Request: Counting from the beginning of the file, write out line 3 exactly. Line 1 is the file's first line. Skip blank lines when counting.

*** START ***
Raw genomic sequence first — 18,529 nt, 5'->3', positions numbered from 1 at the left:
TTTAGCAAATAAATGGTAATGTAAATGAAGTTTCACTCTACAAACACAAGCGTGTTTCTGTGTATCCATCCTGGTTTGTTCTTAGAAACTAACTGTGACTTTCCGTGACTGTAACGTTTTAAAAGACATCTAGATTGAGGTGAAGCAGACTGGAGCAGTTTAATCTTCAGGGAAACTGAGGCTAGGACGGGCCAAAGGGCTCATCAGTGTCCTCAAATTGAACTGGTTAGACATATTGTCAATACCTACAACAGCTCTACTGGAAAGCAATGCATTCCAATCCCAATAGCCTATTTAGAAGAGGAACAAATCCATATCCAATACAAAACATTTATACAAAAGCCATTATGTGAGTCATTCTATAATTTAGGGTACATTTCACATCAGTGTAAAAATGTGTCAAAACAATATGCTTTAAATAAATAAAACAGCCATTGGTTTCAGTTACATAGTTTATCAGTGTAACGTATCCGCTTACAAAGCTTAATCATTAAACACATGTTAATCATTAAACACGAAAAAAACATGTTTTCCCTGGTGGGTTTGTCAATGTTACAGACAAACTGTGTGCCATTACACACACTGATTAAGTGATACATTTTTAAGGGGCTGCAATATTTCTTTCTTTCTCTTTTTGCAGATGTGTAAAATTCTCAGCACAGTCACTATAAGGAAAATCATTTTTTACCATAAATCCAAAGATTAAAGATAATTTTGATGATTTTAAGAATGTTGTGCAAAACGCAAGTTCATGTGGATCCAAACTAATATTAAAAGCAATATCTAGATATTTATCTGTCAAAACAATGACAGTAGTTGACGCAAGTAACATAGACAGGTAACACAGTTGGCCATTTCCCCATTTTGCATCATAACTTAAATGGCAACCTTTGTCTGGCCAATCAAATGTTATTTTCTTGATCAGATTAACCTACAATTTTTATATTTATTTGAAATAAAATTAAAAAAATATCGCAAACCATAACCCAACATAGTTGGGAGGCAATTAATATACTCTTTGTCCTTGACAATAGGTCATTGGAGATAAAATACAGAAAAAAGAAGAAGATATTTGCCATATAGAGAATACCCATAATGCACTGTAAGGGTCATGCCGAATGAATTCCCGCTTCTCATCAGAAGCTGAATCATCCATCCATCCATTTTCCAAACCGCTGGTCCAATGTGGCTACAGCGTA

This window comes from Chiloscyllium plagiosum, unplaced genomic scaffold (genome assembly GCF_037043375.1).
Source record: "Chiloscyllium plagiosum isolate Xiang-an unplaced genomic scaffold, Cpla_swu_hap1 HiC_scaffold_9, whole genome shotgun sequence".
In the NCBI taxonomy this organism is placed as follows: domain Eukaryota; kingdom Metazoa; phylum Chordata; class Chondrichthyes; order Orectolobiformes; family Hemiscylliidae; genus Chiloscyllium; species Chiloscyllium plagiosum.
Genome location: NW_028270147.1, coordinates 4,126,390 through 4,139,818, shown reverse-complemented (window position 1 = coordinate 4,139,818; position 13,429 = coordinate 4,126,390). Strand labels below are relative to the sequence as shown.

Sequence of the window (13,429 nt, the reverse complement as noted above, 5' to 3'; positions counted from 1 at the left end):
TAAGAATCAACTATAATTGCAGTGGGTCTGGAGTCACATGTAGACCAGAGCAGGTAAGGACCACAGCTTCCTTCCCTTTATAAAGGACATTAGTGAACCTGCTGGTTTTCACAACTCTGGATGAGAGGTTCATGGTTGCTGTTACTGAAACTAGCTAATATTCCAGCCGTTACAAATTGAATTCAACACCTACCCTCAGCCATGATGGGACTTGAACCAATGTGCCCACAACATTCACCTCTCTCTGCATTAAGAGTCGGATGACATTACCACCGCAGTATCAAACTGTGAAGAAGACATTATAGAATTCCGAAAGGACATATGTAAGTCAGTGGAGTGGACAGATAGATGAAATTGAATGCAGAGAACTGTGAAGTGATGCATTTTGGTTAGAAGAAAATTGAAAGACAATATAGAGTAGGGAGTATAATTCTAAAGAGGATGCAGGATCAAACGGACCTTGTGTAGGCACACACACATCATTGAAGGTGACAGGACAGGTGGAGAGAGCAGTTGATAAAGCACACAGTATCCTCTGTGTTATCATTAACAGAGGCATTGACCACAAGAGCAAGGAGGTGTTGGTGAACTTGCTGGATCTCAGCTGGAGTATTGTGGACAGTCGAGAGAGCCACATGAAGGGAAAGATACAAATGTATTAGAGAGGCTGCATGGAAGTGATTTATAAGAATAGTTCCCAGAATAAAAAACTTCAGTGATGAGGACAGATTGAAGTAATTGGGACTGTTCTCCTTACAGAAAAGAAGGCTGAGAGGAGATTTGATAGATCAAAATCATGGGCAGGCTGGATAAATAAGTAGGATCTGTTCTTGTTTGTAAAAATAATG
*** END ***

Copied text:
This window comes from Chiloscyllium plagiosum, unplaced genomic scaffold (genome assembly GCF_037043375.1).